A semi driver lost control of his truck on a road in Lubbock as he took a sharp curve. The truck rolled into an open field and landed on the tractor-trailer’s top, killing the 50 year-old driver from Fort Worth.
A truck driver was thrown from the cab of his 18-wheeler when he lost control on I-20 in Midland. The truck’s tire blew out, causing the truck to tip and roll onto its side. The driver sustained serious injuries. Fortunately, the Basic Energy oil truck did not catch fire or explode.
A driver from Central Texas lost his leg when his 18-wheeler hit a guardrail and flipped over in Williamson County.
These stories are just the tip of the iceberg. Tractor-trailer rollovers are surprisingly common. Rollovers put the truck driver at risk of serious or fatal injuries and put motorists in harm’s way. Nothing is scarier than being near an out-of-control semi. A truck that flips can plow over anything in its path and crush a car.
What Causes Semi Rollovers?
First, the tractor-trailer design makes these vehicles vulnerable to rollover crashes. The high base of gravity, heavy weight and long size of the truck can send the truck onto its side during a sharp turn or when the driver has lost control.
Federal Motor Carrier Safety Administration described road conditions and driver errors that contribute to rollover crashes. The Large Truck Crash Causation Study analyzed 239 accidents in which a truck rolled over and determined that almost half were caused by:
- The driver’s failure to adjust speed to account for curves in the road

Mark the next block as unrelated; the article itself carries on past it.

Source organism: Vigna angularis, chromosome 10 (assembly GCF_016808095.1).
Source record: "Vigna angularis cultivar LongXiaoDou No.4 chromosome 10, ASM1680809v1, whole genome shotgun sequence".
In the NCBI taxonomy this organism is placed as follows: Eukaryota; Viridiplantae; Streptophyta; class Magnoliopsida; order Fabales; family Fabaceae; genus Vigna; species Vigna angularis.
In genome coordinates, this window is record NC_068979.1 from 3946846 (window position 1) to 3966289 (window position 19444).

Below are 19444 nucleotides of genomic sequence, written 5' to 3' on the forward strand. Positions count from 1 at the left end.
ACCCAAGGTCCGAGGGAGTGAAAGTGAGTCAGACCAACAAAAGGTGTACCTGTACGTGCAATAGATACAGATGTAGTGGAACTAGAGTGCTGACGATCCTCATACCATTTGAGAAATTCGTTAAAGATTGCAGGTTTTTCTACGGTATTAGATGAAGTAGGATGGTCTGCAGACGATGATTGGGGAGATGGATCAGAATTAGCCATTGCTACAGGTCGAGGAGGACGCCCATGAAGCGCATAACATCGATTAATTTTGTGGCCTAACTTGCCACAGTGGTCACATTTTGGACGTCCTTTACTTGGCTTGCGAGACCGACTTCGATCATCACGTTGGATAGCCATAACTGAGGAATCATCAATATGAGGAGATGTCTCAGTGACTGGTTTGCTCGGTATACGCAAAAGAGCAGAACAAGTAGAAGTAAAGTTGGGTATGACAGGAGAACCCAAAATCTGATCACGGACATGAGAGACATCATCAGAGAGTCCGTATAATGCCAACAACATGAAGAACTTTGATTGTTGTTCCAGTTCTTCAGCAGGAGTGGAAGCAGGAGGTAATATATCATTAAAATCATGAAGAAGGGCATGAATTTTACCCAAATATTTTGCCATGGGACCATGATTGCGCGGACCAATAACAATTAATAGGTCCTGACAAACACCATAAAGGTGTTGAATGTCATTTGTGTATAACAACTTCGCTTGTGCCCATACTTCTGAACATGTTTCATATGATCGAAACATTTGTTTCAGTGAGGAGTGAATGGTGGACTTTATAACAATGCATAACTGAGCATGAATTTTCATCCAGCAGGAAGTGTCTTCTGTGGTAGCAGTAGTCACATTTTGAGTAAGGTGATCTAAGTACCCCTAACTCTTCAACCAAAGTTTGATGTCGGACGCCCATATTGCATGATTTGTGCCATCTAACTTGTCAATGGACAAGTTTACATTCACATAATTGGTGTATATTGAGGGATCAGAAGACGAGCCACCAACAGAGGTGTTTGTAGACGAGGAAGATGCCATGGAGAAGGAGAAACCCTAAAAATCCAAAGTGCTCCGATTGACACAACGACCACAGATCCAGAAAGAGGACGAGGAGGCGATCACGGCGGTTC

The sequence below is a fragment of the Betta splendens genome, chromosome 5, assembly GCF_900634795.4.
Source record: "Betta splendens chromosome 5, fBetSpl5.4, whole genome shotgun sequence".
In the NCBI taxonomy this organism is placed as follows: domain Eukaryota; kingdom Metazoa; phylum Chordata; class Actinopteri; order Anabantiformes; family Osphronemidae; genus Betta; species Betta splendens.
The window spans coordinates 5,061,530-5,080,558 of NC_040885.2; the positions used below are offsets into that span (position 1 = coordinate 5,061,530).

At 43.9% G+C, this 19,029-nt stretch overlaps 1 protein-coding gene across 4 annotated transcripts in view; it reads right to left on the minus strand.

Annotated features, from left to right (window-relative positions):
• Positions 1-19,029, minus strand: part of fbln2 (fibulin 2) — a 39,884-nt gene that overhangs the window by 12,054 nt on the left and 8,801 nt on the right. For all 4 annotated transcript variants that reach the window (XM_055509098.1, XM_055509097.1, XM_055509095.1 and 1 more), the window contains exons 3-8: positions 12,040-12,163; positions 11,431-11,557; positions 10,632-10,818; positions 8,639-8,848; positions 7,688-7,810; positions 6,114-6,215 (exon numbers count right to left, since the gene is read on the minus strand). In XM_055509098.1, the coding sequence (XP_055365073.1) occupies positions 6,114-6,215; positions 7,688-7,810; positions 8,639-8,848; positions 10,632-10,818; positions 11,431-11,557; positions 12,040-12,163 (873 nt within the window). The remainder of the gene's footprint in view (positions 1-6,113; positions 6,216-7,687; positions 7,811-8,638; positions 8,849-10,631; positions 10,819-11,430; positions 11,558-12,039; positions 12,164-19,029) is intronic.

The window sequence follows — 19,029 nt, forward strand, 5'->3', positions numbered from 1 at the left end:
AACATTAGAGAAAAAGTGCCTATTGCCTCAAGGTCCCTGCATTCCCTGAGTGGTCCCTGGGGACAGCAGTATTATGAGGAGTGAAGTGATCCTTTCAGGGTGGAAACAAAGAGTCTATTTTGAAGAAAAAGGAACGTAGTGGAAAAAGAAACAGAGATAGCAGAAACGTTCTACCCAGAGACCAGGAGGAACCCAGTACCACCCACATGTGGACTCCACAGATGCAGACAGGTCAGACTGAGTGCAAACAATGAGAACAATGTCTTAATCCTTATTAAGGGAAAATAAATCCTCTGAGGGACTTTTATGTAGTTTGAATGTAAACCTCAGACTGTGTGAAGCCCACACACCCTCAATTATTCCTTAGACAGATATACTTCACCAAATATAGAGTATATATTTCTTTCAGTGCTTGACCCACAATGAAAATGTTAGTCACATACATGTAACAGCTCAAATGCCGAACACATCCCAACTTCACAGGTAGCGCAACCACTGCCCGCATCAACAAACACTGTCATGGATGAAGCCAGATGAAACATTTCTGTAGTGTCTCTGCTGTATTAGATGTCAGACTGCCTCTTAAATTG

- The driver taking the on-and off-ramps too fast
- The truck being improperly loaded
- The truck’s poor brakes maintenance
- A poorly maintained road surface or improperly designed intersection
Driver error or inattentiveness further contributed to the crash.
Curves in Texas Roads
All drivers have to adjust speed before entering a curve in the road or taking an on-off ramp. But, whereas a motorist generally risks spinning out of control, truck drivers risk actually flipping their rigs because of the high center of gravity.
Although driver’s speed is often to blame, Texas’s road design also plays a part. Many Texas ramps and curves are built at too much of an angle to accommodate a truck traveling at the posted speed.
Over-Correcting at a Turn
On a straightaway, sudden jerking of the steering wheel can cause a rig to flip. This might occur when the driver begins to drift into the other lane, often because he is nodding off or distracted, and then “wakes up” and attempts to correct his mistake.
Improperly Loaded Trailer
Once a truck begins to fall over, the load can increase its momentum, making the rollover unavoidable. A load that is not correctly secured can shift or an overloaded truck adds excessive weight, so the driver is not able to bring the semi upright.
Recovery After an 18-Wheeler Truck Crash
If you were the victim of an 18-wheeler rollover, you need a lawyer with the experience and determination to find out what happened and who is to blame.
Berenson Injury Law has 35 years of experience representing people injured in tractor-trailer accidents. Please contact us if you have been involved in a collision with an 18 wheeler.